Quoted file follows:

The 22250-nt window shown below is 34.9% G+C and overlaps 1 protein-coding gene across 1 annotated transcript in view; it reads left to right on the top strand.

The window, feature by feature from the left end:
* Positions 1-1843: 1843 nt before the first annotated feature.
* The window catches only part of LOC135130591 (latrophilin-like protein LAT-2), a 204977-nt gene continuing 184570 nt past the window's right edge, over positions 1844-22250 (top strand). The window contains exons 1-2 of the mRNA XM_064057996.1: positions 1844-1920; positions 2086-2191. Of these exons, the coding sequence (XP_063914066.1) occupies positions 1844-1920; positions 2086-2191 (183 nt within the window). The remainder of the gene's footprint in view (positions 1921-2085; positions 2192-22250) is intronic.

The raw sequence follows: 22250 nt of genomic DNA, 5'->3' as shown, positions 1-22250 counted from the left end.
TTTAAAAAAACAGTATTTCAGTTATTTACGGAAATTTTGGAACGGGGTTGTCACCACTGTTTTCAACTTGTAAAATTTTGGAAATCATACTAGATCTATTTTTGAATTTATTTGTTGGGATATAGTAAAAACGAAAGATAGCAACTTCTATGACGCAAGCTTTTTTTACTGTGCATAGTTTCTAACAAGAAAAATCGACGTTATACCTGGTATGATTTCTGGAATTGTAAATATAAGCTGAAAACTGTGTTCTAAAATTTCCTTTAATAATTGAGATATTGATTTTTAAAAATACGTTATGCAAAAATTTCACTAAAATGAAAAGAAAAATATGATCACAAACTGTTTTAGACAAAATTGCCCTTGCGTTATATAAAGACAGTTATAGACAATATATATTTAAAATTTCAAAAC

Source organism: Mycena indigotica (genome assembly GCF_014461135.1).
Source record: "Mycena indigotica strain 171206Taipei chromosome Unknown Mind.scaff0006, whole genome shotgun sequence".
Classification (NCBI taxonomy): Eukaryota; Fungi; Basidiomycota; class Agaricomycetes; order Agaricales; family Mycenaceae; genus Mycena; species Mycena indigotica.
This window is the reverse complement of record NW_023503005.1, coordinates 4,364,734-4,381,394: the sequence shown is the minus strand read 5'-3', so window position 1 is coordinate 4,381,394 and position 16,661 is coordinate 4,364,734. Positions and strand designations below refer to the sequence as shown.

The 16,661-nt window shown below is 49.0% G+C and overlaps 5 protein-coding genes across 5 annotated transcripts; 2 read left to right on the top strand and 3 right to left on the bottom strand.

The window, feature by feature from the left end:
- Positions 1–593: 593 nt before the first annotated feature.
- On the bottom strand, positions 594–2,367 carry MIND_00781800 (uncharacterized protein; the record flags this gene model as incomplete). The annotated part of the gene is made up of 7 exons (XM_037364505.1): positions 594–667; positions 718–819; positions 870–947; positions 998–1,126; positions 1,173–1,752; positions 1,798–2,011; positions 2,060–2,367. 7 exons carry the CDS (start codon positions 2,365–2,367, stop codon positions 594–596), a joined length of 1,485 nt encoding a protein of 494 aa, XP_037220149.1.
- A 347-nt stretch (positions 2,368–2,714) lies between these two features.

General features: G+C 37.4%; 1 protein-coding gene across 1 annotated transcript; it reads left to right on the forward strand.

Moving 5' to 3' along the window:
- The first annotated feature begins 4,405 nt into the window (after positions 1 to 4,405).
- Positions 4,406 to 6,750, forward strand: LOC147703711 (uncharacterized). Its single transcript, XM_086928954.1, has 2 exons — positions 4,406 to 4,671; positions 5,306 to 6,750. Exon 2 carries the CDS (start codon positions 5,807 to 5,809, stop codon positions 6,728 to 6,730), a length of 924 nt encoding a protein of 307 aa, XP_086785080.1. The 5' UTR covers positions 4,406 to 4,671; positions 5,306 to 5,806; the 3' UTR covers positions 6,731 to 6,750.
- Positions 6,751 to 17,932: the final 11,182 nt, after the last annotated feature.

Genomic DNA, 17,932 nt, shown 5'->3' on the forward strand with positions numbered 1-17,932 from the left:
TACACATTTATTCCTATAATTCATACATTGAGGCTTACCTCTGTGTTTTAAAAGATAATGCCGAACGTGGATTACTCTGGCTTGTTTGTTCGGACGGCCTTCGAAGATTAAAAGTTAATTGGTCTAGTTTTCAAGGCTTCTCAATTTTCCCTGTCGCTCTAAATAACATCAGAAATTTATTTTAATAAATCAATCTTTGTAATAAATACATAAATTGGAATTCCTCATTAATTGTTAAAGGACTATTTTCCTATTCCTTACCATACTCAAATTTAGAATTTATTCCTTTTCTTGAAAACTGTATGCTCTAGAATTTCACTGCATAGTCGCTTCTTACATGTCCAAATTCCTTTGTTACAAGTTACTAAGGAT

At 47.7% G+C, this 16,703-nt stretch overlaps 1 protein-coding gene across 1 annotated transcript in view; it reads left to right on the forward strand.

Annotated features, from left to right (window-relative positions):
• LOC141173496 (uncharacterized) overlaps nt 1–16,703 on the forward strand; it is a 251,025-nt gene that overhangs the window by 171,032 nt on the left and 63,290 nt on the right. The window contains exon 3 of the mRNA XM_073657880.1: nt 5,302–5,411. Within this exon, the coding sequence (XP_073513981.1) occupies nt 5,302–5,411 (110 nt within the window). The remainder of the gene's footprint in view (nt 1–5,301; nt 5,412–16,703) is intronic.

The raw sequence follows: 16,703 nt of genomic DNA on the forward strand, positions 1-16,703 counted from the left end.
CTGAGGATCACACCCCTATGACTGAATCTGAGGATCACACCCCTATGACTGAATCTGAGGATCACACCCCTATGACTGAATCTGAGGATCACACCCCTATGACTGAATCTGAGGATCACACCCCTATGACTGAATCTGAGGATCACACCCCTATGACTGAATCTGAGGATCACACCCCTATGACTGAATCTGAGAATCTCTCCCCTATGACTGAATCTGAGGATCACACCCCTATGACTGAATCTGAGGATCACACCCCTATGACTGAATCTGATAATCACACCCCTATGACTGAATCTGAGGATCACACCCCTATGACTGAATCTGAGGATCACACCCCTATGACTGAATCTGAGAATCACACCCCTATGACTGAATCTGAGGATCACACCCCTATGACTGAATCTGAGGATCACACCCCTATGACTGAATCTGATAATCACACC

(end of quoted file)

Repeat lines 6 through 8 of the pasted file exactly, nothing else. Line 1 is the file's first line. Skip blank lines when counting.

TTTAAAAAAACAGTATTTCAGTTATTTACGGAAATTTTGGAACGGGGTTGTCACCACTGTTTTCAACTTGTAAAATTTTGGAAATCATACTAGATCTATTTTTGAATTTATTTGTTGGGATATAGTAAAAACGAAAGATAGCAACTTCTATGACGCAAGCTTTTTTTACTGTGCATAGTTTCTAACAAGAAAAATCGACGTTATACCTGGTATGATTTCTGGAATTGTAAATATAAGCTGAAAACTGTGTTCTAAAATTTCCTTTAATAATTGAGATATTGATTTTTAAAAATACGTTATGCAAAAATTTCACTAAAATGAAAAGAAAAATATGATCACAAACTGTTTTAGACAAAATTGCCCTTGCGTTATATAAAGACAGTTATAGACAATATATATTTAAAATTTCAAAAC

Source organism: Mycena indigotica (genome assembly GCF_014461135.1).
Source record: "Mycena indigotica strain 171206Taipei chromosome Unknown Mind.scaff0006, whole genome shotgun sequence".